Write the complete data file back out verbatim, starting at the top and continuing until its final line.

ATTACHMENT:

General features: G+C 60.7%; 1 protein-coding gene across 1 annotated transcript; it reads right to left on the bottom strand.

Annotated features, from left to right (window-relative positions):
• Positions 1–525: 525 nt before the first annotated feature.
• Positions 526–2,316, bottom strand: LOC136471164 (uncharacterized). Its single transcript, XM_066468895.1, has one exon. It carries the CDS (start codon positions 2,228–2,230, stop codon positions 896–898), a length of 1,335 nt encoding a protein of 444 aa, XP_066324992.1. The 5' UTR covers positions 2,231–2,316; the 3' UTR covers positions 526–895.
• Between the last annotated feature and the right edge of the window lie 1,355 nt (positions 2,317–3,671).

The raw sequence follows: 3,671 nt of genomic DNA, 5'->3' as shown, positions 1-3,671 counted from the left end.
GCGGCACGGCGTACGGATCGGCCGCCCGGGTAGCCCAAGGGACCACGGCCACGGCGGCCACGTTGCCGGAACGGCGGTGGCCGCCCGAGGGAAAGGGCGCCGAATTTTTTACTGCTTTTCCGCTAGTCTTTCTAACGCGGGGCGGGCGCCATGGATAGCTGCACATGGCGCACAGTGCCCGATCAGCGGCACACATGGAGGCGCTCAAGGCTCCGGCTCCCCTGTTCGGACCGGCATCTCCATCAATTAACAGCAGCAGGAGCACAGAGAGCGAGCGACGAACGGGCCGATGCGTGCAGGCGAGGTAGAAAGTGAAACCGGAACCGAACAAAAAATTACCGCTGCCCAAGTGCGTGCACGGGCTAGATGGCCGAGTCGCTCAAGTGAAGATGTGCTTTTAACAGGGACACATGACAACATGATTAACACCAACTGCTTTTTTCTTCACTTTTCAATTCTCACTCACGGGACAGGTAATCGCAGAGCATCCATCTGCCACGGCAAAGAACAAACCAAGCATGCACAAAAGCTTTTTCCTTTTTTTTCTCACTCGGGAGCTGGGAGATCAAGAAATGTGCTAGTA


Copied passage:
General features: G+C 60.7%; 1 protein-coding gene across 1 annotated transcript; it reads right to left on the bottom strand.

Annotated features, from left to right (window-relative positions):
• Positions 1–525: 525 nt before the first annotated feature.
• Positions 526–2,316, bottom strand: LOC136471164 (uncharacterized). Its single transcript, XM_066468895.1, has one exon. It carries the CDS (start codon positions 2,228–2,230, stop codon positions 896–898), a length of 1,335 nt encoding a protein of 444 aa, XP_066324992.1. The 5' UTR covers positions 2,231–2,316; the 3' UTR covers positions 526–895.
• Between the last annotated feature and the right edge of the window lie 1,355 nt (positions 2,317–3,671).

The raw sequence follows: 3,671 nt of genomic DNA, 5'->3' as shown, positions 1-3,671 counted from the left end.
GCGGCACGGCGTACGGATCGGCCGCCCGGGTAGCCCAAGGGACCACGGCCACGGCGGCCACGTTGCCGGAACGGCGGTGGCCGCCCGAGGGAAAGGGCGCCGAATTTTTTACTGCTTTTCCGCTAGTCTTTCTAACGCGGGGCGGGCGCCATGGATAGCTGCACATGGCGCACAGTGCCCGATCAGCGGCACACATGGAGGCGCTCAAGGCTCCGGCTCCCCTGTTCGGACCGGCATCTCCATCAATTAACAGCAGCAGGAGCACAGAGAGCGAGCGACGAACGGGCCGATGCGTGCAGGCGAGGTAGAAAGTGAAACCGGAACCGAACAAAAAATTACCGCTGCCCAAGTGCGTGCACGGGCTAGATGGCCGAGTCGCTCAAGTGAAGATGTGCTTTTAACAGGGACACATGACAACATGATTAACACCAACTGCTTTTTTCTTCACTTTTCAATTCTCACTCACGGGACAGGTAATCGCAGAGCATCCATCTGCCACGGCAAAGAACAAACCAAGCATGCACAAAAGCTTTTTCCTTTTTTTTCTCACTCGGGAGCTGGGAGATCAAGAAATGTGCTAGTA